בשל "הגנת זכויות יוצרים" מובא להלן קישור לתקציר המאמר. לקריאתו בטקסט מלא, אנא פנה/י לספרייה הרפואית הזמינה לך.
The auditory system is particularly vulnerable to blast injury due to the ear's role as a highly sensitive pressure transducer.
Over the past several decades, studies have used a variety of animal models and experimental procedures to recreate blast-induced acoustic trauma. Given the developing nature of this field and our incomplete understanding of molecular mechanisms underlying blast-related auditory disturbances, an updated discussion about these studies is warranted.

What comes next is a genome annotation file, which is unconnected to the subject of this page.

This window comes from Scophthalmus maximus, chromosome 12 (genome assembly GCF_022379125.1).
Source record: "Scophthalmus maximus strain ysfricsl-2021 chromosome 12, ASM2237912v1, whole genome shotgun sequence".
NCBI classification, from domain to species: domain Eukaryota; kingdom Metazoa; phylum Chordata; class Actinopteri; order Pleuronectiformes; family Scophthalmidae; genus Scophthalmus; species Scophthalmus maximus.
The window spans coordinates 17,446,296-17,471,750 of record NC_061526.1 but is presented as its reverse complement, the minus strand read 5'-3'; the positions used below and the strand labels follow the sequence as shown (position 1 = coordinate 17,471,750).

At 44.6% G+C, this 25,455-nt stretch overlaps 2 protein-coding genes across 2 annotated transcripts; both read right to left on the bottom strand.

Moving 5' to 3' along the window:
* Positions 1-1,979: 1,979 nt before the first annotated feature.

Here, we comprehensively review well-established blast-related auditory pathology including tympanic membrane perforation and hair cell loss.
In addition, we discuss important mechanistic studies that aim to bridge gaps in our current understanding of the molecular and microstructural events underlying blast-induced cochlear, auditory nerve, brainstem, and central auditory system damage.
Key findings from the recent literature include the association between endolymphatic hydrops and cochlear synaptic loss, blast-induced neuroinflammatory markers in the peripheral and central auditory system, and therapeutic approaches targeting biochemical markers of blast injury. We conclude that blast is an extreme form of noise exposure.
Blast waves produce cochlear damage that appears similar to, but more extreme than, the standard noise exposure protocols used in auditory research.
However, experimental variations in studies of blast-induced acoustic trauma make it challenging to compare and interpret data across studies.